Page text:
Republican presidential candidate Ted Cruz has decisively won the Wisconsin state primary, complicating front-runner Donald Trump’s path to the nomination.
In the Democratic race, US media have projected that Bernie Sanders will score a victory over Hillary Clinton in the Midwestern state.
Mr Trump leads the Republican race, but there are concerns that he could fall short of the number of delegates needed to secure the party’s nomination.
Mr Trump’s rivals have pinned their hopes on a contested convention.
At a contested convention, party leaders, not voters, would choose the nominee.
“Tonight is a turning point, it is a rallying cry to the people of America,” Mr Cruz told supporters in Milwaukee on Tuesday. “We are winning because we are uniting the Republican Party.”
Mr Cruz is unlikely to earn enough delegates to win the outright nomination, but Republican Party leaders have rallied around the Texas senator in hopes of wounding Mr Trump.
Analysis: Jon Sopel, BBC News North America Editor
Who knew it? Newton was right; there is such a thing as gravity after all.
I’m not much of a scientist, but I had, well, started to doubt him. I thought maybe he hadn’t got it right with the whole thing about the apple falling. After nine months of the most improbable act of levitation ever seen outside of a circus or a weightlessness laboratory, the blond sorcerer has come down to earth.
No, he didn’t reach terminal velocity. And as falls go, it wasn’t that serious. He’s got a few scrapes, and maybe that over-inflated ego has had some of the air knocked out. You could hear the hissing sound from miles away. But a fall it has been.
And that is remarkable and worthy of note. Because for nine months now it has seemed that Donald Trump could say and do whatever he liked without there being consequences.
But then he took on women. And so Wisconsin is lost. And Mr Trump has shown he is mortal.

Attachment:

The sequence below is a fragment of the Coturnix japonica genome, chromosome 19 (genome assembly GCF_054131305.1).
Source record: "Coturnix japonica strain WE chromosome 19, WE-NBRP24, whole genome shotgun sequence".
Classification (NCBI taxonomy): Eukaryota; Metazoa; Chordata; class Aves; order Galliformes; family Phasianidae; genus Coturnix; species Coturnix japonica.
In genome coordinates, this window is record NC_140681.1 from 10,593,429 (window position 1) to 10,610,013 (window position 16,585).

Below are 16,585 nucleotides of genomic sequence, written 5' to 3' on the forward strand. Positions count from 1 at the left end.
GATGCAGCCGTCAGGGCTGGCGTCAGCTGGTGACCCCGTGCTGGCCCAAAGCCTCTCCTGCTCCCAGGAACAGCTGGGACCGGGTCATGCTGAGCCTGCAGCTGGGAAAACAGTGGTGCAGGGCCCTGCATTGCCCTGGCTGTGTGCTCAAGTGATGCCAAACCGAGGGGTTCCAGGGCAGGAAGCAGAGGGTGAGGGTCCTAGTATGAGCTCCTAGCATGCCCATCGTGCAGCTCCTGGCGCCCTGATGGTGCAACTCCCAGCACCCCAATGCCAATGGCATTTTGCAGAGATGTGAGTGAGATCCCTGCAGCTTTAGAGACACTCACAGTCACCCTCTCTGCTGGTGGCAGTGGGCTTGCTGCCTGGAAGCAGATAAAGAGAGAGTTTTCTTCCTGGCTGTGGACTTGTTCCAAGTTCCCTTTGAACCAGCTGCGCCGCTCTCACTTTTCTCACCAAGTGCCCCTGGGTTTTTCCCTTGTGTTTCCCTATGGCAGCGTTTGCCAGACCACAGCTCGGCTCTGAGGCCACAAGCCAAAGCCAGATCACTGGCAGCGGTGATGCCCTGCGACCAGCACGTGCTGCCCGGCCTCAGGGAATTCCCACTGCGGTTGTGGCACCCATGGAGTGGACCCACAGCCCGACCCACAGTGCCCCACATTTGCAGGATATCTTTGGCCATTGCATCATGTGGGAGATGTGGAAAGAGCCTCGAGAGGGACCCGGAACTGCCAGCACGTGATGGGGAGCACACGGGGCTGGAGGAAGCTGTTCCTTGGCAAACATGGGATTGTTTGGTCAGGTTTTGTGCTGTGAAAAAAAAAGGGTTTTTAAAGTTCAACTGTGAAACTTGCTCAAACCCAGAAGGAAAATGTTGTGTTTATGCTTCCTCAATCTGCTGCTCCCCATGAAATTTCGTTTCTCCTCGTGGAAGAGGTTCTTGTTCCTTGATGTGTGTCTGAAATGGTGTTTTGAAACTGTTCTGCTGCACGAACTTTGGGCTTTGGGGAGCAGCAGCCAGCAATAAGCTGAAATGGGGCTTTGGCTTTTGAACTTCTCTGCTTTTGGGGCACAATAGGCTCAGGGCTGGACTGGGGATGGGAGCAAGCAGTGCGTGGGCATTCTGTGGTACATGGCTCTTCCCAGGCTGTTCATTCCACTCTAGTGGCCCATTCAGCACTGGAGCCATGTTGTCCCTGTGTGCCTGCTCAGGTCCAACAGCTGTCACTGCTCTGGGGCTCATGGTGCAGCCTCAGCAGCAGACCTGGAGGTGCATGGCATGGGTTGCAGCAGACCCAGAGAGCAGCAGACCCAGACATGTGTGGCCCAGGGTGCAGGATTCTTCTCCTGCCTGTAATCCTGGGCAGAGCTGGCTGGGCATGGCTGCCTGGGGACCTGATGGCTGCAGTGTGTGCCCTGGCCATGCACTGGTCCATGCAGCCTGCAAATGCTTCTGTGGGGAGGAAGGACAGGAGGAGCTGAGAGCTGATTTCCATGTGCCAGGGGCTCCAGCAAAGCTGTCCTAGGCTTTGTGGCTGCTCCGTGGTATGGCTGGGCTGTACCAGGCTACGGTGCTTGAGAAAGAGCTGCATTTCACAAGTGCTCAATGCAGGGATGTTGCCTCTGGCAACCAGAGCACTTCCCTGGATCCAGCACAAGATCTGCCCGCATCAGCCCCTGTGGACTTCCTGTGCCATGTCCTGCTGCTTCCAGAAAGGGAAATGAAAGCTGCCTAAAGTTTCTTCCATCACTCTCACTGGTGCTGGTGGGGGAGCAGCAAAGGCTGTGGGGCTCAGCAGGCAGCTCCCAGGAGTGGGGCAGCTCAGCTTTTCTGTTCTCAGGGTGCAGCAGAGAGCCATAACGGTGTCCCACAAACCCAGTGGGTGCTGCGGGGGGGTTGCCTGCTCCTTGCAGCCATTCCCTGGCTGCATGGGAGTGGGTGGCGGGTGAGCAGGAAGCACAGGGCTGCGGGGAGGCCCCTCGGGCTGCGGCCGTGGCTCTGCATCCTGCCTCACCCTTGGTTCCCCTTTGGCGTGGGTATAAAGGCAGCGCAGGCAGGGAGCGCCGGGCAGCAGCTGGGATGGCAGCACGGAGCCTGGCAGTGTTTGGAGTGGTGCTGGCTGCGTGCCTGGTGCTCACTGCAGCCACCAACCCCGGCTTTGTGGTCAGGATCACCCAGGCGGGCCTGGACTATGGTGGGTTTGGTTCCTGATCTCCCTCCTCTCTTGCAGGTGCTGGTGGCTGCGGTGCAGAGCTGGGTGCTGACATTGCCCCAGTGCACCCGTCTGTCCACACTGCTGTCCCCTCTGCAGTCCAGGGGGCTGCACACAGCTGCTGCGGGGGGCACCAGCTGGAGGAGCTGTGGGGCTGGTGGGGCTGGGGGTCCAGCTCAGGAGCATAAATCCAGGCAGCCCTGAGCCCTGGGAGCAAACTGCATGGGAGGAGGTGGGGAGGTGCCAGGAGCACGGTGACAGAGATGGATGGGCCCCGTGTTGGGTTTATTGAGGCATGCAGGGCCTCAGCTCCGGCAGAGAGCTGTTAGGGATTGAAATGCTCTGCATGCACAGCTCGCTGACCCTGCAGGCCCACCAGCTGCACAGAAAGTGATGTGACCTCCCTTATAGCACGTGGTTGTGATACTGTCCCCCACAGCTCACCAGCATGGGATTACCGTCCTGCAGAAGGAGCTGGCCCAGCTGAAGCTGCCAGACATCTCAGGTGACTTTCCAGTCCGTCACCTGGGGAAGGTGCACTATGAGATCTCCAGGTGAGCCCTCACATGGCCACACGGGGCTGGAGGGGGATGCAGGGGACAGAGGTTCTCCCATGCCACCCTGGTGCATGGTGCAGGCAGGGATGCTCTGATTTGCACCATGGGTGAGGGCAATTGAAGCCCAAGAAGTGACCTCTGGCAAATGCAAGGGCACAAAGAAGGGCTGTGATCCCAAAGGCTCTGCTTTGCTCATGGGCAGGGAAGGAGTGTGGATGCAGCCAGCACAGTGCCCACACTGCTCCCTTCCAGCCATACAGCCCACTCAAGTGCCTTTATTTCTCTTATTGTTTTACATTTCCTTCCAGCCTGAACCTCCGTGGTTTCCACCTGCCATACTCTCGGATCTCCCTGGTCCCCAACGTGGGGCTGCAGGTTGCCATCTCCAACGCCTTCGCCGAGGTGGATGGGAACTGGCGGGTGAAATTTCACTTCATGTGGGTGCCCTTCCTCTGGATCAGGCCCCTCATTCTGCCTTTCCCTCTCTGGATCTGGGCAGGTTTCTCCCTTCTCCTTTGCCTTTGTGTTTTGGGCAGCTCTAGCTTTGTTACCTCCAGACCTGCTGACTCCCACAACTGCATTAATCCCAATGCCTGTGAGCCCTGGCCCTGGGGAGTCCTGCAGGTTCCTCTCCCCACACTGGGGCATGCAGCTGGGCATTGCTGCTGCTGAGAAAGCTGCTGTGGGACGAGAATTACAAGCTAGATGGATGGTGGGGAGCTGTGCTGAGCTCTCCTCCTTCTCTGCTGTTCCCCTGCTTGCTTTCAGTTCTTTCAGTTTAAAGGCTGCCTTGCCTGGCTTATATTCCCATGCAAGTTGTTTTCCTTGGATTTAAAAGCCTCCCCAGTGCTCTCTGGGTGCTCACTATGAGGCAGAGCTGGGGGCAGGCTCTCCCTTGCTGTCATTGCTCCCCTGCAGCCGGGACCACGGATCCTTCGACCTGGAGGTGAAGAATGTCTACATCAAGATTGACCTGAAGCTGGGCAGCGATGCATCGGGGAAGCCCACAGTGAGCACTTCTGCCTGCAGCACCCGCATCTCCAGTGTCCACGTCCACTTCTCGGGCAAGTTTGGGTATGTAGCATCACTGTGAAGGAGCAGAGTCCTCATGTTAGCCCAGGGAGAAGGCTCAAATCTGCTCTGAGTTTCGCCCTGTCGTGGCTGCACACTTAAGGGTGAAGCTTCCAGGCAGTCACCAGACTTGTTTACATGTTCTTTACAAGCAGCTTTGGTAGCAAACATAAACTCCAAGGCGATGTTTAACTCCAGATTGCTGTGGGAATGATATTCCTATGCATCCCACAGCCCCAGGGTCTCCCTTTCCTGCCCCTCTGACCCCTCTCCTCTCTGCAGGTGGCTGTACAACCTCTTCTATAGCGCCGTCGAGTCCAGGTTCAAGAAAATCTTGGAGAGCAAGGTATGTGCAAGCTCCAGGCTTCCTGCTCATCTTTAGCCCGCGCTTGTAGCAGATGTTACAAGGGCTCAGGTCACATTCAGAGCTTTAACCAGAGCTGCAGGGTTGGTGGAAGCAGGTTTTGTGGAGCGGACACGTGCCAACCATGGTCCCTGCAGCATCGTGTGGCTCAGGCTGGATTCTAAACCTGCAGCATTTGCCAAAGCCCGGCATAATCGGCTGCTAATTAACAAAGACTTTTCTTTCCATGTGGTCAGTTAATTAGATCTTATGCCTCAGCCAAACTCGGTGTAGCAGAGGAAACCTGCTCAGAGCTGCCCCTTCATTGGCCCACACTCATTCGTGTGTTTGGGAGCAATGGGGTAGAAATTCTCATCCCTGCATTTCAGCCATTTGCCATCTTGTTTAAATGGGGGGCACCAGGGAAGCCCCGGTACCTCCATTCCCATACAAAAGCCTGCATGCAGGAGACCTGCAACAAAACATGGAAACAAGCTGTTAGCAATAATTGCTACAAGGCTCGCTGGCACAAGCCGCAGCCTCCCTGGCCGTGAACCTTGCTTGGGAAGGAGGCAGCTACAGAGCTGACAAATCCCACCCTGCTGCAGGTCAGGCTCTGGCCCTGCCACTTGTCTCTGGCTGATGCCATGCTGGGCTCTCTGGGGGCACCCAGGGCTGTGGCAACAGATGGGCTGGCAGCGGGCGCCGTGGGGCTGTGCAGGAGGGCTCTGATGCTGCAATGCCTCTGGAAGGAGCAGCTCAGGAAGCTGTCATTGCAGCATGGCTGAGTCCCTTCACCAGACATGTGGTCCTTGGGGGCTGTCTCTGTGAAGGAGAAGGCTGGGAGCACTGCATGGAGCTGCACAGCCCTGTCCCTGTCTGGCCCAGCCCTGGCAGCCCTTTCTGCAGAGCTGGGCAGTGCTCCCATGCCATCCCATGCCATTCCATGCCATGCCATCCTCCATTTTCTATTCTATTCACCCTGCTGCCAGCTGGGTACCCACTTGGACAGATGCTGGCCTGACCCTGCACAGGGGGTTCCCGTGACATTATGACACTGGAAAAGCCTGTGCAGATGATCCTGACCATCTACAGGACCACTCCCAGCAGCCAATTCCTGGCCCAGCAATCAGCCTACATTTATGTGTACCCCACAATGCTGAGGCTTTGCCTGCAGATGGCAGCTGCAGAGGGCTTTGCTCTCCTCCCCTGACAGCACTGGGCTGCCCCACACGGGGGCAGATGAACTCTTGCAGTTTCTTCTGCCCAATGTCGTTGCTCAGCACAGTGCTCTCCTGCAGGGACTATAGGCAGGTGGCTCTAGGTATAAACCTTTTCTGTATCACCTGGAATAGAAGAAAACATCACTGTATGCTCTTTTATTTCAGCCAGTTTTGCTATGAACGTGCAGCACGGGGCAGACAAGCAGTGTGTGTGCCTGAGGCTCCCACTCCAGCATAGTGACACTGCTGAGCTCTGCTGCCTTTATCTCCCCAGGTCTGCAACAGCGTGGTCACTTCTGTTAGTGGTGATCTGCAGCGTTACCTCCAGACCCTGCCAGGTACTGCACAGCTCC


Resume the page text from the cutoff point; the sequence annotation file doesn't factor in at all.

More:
Mr Trump said on Tuesday he would prevail despite the loss and took aim at his rival.
“Ted Cruz is worse than a puppet – he is a Trojan horse, being used by the party bosses attempting to steal the nomination,” the Trump campaign said in a statement.
Party leaders are concerned that Mr Trump would be a weak candidate in the general election and could harm other Republicans lawmakers on the ballot.
Polls show that the real estate tycoon is extremely unpopular among key voting blocs including women, Latinos and young people.
On the Democratic side, Wisconsin adds to a recent spate of wins by the Sanders campaign, giving the Vermont senator a boost before key races in New York and Pennsylvania.
Addressing supporters in Wyoming, Mr Sanders stressed momentum was on his side and that his outsider candidacy could change the status quo.
“Real change never takes place from the top down; it always takes place from the bottom up,” Mr Sanders told supporters.
Mrs Clinton still holds a sizeable lead and most analysts say she will eventually become the Democratic nominee despite her recent losses.
While Tuesday’s loss was a setback for Mr Trump, his campaign has time to rebound.
The campaign now moves to large north-eastern states, where polls show Mr Trump holds a significant lead.
Mr Trump’s loss in Wisconsin comes after a rocky week for the campaign, particularly with female voters.
The New York businessman repeatedly struggled to articulate his position on abortion. At one point, he called for women to be punished for having abortions, then quickly changed his mind.
More on the 2016 campaign
US election 2016: Wisconsin Primary – Complete results as votes are counted
For Bernie Sanders, it’s momentum versus math – The Sanders campaign is on a winning streak
Trump’s disastrous women voter problem – This voting bloc could doom in chances in the general election
His campaign manager Corey Lewandowski was also arrested, accused of manhandling a female journalist. Mr Trump has vehemently defended Mr Lewandowski and rebuffed calls to fire him.
Meanwhile, outside groups opposed to Mr Trump’s nomination stepped up their efforts in Wisconsin, running negative television adverts.
Popular state leaders such as Governor Scott Walker and influential talk radio programme hosts also opposed the Trump campaign and threw their support behind Mr Cruz.